Black 6; Cobden II 2, Karoro Mixed 1; Runanga 2, Karoro Girls 6; Marist 6, GM
White 0; Karoro Junior B 1, Cobden III 7.
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PICTURE: Otago Daily Times
Royce Green, left, and Brian Coghlan compete in the New Zealand Coal Shovelling Championship at the
Rural Games last Saturday.
If Todd Blackadder thought the
Crusaders could only improve in the
second half of their opening match
against the Rebels in Christchurch,
he needed only wait 20 minutes or
so after the re-start and the almost
inevitable injury to Dan Carter.
Carter appeared to tweak his right
calf when fielding a wild pass on
his dead ball line, but for whatever
reason stayed on despite favouring
it, and his charged-down kick led to
the try which effectively won it for
At 20-10 to the visitors with 13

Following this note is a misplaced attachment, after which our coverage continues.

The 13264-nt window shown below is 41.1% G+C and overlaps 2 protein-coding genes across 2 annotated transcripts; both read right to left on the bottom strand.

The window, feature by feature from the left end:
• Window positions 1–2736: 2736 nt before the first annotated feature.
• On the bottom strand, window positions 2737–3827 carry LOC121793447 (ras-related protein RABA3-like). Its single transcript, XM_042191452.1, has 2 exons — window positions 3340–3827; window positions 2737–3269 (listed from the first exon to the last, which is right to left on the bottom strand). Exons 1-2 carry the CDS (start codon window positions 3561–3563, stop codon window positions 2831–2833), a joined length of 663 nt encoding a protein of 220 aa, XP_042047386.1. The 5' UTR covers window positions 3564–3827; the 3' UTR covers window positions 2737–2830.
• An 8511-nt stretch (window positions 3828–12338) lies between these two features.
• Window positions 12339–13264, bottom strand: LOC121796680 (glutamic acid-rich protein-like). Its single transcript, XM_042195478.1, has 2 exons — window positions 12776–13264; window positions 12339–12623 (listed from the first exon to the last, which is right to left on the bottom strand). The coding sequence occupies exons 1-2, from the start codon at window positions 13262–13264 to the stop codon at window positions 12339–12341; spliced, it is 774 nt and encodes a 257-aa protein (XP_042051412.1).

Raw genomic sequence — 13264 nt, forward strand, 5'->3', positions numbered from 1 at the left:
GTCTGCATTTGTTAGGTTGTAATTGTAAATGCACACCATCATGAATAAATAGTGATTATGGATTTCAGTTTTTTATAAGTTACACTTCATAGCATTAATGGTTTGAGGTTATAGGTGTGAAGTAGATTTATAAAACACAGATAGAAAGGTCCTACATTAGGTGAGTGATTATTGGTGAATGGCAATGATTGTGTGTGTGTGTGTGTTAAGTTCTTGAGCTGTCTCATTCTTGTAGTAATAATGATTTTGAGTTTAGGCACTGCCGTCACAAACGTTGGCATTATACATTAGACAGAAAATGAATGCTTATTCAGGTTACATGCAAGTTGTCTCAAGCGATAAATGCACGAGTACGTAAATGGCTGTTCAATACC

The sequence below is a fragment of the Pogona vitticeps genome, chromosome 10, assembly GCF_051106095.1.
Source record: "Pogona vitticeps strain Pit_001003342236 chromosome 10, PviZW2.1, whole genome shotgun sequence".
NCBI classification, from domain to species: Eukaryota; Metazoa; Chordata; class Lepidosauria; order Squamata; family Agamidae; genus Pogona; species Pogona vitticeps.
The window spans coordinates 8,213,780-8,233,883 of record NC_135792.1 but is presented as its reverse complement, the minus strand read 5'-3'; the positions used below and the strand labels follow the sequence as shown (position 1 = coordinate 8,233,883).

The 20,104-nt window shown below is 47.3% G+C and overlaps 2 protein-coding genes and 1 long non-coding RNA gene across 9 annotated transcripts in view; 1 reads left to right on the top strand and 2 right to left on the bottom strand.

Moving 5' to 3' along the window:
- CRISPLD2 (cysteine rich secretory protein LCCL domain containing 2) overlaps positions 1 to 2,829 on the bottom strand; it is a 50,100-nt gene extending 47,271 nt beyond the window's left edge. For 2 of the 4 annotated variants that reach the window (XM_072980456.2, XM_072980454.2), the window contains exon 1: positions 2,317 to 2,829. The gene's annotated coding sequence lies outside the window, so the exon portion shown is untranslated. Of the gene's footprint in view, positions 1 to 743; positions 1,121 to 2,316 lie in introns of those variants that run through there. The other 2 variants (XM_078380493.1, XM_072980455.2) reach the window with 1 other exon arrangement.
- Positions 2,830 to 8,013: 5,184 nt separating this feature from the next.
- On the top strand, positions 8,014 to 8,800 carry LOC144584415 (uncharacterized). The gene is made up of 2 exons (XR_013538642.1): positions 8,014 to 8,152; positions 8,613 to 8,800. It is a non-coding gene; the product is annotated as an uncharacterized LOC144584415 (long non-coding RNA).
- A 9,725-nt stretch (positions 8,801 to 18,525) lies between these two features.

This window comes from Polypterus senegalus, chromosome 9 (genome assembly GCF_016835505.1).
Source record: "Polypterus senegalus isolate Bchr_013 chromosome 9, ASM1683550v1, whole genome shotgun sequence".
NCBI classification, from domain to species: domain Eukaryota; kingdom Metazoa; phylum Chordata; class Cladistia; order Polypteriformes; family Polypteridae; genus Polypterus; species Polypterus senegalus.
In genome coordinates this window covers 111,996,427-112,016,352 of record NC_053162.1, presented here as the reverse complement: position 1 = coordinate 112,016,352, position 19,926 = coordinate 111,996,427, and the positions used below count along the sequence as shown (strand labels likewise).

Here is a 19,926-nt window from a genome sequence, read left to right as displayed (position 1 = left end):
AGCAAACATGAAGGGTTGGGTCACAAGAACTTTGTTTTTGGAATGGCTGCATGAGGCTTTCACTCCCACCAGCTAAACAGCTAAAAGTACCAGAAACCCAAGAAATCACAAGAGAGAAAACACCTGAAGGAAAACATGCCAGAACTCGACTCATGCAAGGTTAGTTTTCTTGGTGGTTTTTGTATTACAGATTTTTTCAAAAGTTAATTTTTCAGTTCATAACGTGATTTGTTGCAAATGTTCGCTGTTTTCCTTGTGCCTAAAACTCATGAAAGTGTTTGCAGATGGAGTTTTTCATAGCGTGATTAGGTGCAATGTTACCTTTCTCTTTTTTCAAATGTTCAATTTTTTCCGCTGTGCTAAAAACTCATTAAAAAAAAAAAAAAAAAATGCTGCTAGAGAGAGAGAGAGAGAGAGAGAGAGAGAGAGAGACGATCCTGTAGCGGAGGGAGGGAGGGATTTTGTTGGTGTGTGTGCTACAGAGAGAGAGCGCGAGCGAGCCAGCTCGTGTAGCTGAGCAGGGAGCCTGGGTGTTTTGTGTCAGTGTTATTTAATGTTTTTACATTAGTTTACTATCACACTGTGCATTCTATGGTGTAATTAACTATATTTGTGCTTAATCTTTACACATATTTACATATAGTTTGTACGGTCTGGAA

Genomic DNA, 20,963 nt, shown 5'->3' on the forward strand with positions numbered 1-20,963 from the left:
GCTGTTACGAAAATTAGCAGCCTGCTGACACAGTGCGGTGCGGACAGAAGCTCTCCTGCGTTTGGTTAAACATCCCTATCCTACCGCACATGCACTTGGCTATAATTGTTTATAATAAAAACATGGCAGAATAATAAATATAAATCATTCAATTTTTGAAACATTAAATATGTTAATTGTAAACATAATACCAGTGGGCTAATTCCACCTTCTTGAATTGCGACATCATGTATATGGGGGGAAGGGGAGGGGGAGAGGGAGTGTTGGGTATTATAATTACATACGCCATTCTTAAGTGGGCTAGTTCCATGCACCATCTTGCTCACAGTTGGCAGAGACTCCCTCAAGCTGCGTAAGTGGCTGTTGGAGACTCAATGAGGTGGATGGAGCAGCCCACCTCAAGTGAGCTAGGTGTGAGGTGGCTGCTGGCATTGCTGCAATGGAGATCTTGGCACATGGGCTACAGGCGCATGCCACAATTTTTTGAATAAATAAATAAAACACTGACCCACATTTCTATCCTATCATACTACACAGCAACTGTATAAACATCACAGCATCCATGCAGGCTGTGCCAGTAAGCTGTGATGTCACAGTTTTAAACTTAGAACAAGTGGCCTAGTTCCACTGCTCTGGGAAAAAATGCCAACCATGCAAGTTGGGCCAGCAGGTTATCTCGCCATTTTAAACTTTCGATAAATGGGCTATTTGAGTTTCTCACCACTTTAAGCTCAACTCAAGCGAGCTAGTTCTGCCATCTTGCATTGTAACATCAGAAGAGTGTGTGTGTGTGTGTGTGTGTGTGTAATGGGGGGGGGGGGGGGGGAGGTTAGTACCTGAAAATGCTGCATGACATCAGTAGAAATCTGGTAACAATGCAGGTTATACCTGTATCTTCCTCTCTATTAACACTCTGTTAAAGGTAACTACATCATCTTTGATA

minutes remaining, the Crusaders
were in deep trouble, but with Colin
Slade on the park at fullback, it was
a complete mystery as to why Carter
remained on until the 74th minute.
To compound matters, just as
the Crusaders were launching
their comeback against a 14-man
Rebels, prop Owen Franks lost the
ball on the line. This year marks
the 20th Super Rugby season, a
significant anniversary perhaps,
but for the traditionally slow-
starting Crusaders, some things do
not change. There are some ship
graveyards less rusty and better
organised than the men from
Christchurch last night.
Led by hard-nosed Wallaby Scott
Higginbotham, the Melbourne-
based team recruited well in the
New Zealander Mike Harris
from the Reds, and the Crusaders
for whatever reason have always